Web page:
Carbon accounting mindset plus integrated carbon data management help reach sustainability goals sooner.

Franco Amalfi, Director of Sustainability Initiatives and Partners, Capgemini Americas

March 18, 2024

5 Min Read
Sustainability and net-zero goals

This Channel Futures contributed article was co-authored by Soumya Bhatt.

As the world works toward net zero carbon emissions by 2050 to reduce the negative potential consequences of climate change, the scope and scale of the effort required seem daunting. However, net zero by 2050 is possible, according to many experts, as long as organizations act swiftly on their emissions initiatives. Whether an organization is seeking to optimize existing carbon emissions reduction processes or is just starting to quantify their carbon emissions, accurate and holistic data management is the tool they all need.

The Role of Carbon Accounting in Net-Zero Strategies

Carbon accounting is a relatively new field that's already an essential tool in the fight against climate change. Carbon accounting allows businesses to calculate their carbon footprint, understand where their emissions come from, report their sustainability impact to governments and stakeholders, reduce and remove carbon emissions and build brand equity. It requires the collection and processing of carbon data, which must include both business data and emissions factors for accuracy. Business data describes business activities. It can cover spending by the company to vendors or activities by the company in terms of fuel and materials purchases.

Emissions factors associate greenhouse gas emissions with given units of business data. It's critical to embed this kind of emissions data in decision-making across a company's functions, and not only for regulatory compliance, although data shows that 45% of companies only use their data for reporting (PDF). The same research shows that more than half of organizations that leverage this data for decision-making accelerate their progress toward net zero goals.

Addressing Carbon Data Management Challenges

Before carbon data collection and analytics can take place, the organization needs leadership buy-in, net zero governance structures, and a data strategy as the foundation for bringing together all the relevant business data and associated emissions factors. Some of the most common issues businesses face in this regard are a lack of reliable, comprehensive data, high data-acquisition costs and the need for more frequent emissions measurements.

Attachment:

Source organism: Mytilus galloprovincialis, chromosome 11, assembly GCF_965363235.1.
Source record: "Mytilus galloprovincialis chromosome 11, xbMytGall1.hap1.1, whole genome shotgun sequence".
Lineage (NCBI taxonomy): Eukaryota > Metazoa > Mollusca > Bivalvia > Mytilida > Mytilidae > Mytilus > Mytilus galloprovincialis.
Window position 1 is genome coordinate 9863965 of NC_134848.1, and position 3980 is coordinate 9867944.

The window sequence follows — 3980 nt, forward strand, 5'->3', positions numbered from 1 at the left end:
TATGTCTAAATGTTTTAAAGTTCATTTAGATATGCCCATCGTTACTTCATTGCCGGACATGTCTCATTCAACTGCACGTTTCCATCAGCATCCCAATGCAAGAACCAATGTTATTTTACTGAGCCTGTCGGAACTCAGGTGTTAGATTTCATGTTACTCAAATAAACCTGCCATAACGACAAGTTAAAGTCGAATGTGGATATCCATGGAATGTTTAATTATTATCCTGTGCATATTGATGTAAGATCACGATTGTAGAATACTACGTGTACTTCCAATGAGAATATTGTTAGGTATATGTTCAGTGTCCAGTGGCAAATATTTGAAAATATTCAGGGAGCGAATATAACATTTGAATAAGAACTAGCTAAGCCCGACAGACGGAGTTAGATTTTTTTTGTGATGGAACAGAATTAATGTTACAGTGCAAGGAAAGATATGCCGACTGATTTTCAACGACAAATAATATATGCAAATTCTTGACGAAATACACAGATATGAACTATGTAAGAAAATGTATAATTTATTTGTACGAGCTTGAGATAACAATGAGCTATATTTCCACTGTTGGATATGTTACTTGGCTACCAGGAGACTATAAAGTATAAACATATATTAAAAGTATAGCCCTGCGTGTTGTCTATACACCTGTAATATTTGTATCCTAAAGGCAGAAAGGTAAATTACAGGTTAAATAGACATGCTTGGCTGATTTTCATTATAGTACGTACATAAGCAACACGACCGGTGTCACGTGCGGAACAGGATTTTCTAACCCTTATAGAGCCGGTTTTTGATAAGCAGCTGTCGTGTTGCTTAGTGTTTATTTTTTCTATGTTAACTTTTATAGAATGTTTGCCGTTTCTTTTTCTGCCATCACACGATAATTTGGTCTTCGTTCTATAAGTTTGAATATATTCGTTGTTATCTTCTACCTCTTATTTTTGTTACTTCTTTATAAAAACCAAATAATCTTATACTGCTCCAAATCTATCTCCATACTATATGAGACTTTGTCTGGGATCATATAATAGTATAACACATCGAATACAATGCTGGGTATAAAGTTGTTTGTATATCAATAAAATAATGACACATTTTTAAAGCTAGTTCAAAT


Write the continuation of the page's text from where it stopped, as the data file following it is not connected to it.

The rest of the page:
Solutions to these challenges start with extending existing data management platforms and processes to manage emissions data, while also providing or enhancing IT solutions and data capabilities for emissions management. In particular, data platform capabilities must be developed to industrialize the ingestion, storage and processing of emissions data, so it can be activated for decision making and progress toward net zero. In 2022, 60% of organizations said the lack of a platform (PDF) to consolidate emissions data from multiple sources was a key challenge to their net zero efforts.

Automating data ingestion from multiple internal and external sources can improve coverage, accuracy and detail while moving away from today's common manual data collection that's time-consuming and error prone. That automatically ingested data must feed into one data platform to provide a single source of emissions data truth.

In our experience, implementing this kind of platform and the supporting technology and processes requires careful planning and coordination across the entire organization. The implementation of these capabilities can be accelerated by leveraging pre-built solutions that turn environmental data insights into action. These solutions unify data from disparate sources into a single repository, to help you monitor and manage your organization's environmental impact and generate actionable insights.